Category: Trends and Predictions
It’s been noted before that one of the most striking trends when analyzing American baby names is the rise in popularity of boys’ names ending with the letter ‘n’ over the past few decades. What I haven’t seen is a visualization that truly demonstrates the scale of this phenomenon. And for a good reason; it’s difficult to show trends over time in 26 variables. So I made this animated GIF of bar graphs; pay attention to the ‘n’ after the mid-70s.
The other night a friend asked me what happens to kids with really strange names. Not made up names, or names with crazy spellings, he clarified. Names like Apple. Or Bartholomew. Names that make you do a double take when you spot them on the birth announcement. Names that make you say “Really?” when you should be saying “Congratulations!”
Nothing. Nothing happens.
Actually, everything happens – the kids grow up and have the same kinds of adventures and heartaches and triumphs and debacles that we all have from cradle to grave. Their name is part of their story, but even if their name is Clove or Cashel or Cordelia, it is only a part.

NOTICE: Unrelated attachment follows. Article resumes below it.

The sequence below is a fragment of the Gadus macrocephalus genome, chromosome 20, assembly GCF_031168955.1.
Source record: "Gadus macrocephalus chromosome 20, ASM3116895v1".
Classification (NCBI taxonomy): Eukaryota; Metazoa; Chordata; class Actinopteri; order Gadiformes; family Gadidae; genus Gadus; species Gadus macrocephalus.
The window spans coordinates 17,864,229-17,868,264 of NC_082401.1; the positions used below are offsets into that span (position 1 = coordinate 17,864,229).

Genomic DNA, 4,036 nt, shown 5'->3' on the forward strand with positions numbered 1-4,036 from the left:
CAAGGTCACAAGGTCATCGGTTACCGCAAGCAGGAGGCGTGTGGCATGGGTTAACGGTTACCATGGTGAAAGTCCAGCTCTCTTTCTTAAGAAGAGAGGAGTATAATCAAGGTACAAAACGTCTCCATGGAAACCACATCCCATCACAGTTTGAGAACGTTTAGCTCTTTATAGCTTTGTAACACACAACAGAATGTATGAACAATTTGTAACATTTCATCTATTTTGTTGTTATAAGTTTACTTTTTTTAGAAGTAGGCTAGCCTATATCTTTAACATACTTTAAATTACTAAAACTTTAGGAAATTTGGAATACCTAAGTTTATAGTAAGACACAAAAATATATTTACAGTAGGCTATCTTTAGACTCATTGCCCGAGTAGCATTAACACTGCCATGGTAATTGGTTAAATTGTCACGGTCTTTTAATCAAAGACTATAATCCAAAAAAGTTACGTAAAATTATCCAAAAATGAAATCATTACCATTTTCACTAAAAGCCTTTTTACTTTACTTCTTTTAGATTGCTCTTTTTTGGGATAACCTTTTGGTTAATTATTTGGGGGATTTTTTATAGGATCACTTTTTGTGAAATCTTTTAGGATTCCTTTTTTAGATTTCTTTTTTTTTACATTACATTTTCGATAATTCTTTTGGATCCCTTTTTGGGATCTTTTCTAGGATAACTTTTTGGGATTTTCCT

When my husband announced the birth of our first child to my family last June, they were convinced, thanks to a bad cell phone connection, that we had named our daughter Tetra. My dad Googled the tropical fish, and my brother, who was wielding a video camera, performed a dramatic zoom on its Wikipedia page.
In the two confused minutes it took to convey that the baby’s name was actually Petra, my grandmother had started to come around to Tetra, which just goes to show that even the staunchest traditionalist can accept the weirdest baby name, as long as it’s attached to someone tiny, adorable, and genetically related to her.
Certain names seem as likely to be on children as on their parents, but are unimaginable on grandparents and great-grandparents.
These names are modern classics, names that have been highly ranked on the Social Security list for about 30-40 years, but were very uncommon or even obscure before then.
To me, modern classics can follow two different paths. There are:
- Former revival names and,
- Former modern names.